faun-, fauni-, fauna-, -fauna

(Latin: animal; a collective name for the animals of a certain region or time)

faunistic (adjective), more faunistic, most faunistic
Pertaining to living organisms other than humans that feed on organic matter and normally have specialized sense organs with a nervous system and which can respond rapidly to various activities around them.
faunistics (used as singular) (pl) (noun)
1. The study of all or part of the animal species of a particular locality or region.
2. The classification of animals
faunizone (s) (noun), faunizones (pl)
In geology, a body of strata characterized by a distinctive assemblage of animal fossils.
faunoiphilia (s) (noun); faunoiphilias, faunoiphiliae (pl)
An abnormal desire to watch animals copulate: "Arousal from faunoiphilia may involve animals that are mating of different sizes, ages, species, or a combination of the three."
faunological (adjective)
Of or pertaining to faunology or the study of the animal life of a particular time or region or a treatise or writing about the animal life of a particular time or region.
faunology (s) (noun), faunologies (pl)
That section of zoology that deals with the geographical distribution of animals; zoogeography.
A study of animals and their characteristics.
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faunula (s) (noun); faunulae, faunules (pl)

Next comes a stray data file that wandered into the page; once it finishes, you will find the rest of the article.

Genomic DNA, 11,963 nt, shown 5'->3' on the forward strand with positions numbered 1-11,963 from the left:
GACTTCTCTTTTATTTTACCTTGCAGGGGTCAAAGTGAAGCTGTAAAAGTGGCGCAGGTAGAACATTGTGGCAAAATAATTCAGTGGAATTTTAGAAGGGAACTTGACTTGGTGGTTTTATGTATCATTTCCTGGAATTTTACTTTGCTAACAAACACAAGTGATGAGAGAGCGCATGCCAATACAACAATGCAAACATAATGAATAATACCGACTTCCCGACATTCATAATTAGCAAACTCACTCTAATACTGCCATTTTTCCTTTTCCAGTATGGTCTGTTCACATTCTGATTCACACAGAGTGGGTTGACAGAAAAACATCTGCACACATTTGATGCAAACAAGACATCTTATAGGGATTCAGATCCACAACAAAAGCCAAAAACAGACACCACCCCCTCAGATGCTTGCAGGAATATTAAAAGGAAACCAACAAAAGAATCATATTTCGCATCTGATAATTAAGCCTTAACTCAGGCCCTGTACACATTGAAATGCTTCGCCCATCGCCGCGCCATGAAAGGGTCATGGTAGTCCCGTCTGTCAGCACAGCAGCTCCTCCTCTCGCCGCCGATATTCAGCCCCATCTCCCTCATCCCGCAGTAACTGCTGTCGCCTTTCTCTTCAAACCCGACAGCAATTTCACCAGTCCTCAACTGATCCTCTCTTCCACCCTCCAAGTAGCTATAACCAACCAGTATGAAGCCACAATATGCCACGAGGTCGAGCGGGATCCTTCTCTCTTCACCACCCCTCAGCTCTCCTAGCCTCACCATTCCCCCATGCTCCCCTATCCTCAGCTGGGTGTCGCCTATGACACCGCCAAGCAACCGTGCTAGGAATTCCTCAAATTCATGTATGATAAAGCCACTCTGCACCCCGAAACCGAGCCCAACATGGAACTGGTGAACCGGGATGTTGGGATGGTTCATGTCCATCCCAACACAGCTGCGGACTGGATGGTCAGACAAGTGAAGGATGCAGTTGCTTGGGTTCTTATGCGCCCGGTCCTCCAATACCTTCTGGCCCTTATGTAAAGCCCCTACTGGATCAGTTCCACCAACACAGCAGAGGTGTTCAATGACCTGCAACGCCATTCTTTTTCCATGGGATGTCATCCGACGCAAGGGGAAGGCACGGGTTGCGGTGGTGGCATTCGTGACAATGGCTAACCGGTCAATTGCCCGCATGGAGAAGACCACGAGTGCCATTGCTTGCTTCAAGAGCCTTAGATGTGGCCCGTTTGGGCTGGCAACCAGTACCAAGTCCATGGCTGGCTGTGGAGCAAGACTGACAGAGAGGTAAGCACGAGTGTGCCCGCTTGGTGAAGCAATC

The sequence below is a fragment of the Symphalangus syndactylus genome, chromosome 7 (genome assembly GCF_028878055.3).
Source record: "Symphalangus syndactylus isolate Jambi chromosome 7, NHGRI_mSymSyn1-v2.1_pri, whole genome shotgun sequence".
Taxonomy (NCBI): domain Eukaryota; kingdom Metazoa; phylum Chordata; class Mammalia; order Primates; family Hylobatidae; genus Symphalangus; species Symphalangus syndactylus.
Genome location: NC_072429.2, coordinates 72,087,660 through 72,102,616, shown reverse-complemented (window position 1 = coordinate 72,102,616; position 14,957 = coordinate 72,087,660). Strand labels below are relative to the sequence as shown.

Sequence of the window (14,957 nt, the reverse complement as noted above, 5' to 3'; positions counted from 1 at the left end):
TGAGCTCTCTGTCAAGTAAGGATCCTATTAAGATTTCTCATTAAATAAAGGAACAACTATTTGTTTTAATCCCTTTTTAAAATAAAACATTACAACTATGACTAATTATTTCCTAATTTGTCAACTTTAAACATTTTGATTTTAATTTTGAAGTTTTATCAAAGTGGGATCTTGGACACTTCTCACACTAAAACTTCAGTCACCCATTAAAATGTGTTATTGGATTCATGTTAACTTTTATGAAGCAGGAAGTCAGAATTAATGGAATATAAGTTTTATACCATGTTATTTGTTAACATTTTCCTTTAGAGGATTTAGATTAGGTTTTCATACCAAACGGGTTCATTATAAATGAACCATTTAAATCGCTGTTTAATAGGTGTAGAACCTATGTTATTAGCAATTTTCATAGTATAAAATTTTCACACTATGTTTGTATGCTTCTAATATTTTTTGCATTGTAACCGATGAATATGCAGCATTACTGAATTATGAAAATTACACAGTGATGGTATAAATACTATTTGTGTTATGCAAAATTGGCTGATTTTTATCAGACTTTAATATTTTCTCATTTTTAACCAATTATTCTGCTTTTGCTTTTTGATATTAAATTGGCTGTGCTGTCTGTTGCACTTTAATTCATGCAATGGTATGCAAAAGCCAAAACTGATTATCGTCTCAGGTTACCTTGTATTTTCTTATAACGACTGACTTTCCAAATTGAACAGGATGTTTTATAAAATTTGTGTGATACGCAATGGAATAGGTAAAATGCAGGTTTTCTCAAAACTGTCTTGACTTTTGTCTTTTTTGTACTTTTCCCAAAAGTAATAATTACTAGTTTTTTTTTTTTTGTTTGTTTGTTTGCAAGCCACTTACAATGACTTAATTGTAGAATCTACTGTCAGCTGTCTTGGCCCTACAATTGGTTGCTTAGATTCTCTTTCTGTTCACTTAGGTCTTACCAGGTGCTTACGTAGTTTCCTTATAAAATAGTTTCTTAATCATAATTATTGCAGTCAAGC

1. The animal population of a small geographical area or microhabitat.
2. The population of a micro-environmental niche; such as, intestine, bark, etc.
faunule (s) (noun); faunules (pl)
In paleontology, a small community of fauna, especially a group of animal fossils found only in a single stratum or in a succession of thin strata.
Faunus (s) (noun)
An Italian deity of agriculture; identified later with Pan.

A Roman god of the forests and rural areas, he was patron of herding, hunting, and husbandry. He was worshiped in groves, where his oracles were heard by a visitant while asleep on a sacred fleece. He revealed nature's secrets to men only. His priests were the Luperci; his main festival the Lupercalia. Two festivals called Faunalia were celebrated on February 13 and December 5.

Faunus was identified with the Sylvanus and the Greek god Pan. He was considered a good spirit of forests and fields, and a god of prophecy. He had the form of a Satyr (a creature with goat-like ears, pug-nose, short tail, and budding horns) and is identified with the Greek god Pan (Greek woodland spirit or deity). At his festivals, called Faunalia, peasants brought rustic offerings and had a "merry" time.

Faunus (s) (noun)
In Roman mythology, the god of nature, farming (agriculture and cattle-raising), fertility, hunting, and herding.

He was also considered the guardian of the secret lore of nature. His priests were the Luperci and his social festival was the Lupercalia. The Greek equivalent to Faunus is Pan.

herpetofauna (s) (noun), herpetofaunas (pl)
A collective term for reptiles and amphibians.
ichnofauna (s) (noun), ichnofaunas (pl)
The zoological creatures that make trackways, traces, or footprints.
ichthyofauna (s) (noun), ichthyofaunas (pl)
1. All the fish that live in a particular area.
2. The fish-life of a sea or region of the sea.
ichthyofaunal (adjective)
infauna (s) (noun), infaunas (pl)
1. The total animal life within a sediment; endobenthos.
2. Those bottom-dwelling forms that burrow.

Related "animal" units: anima-; therio-; zoo-.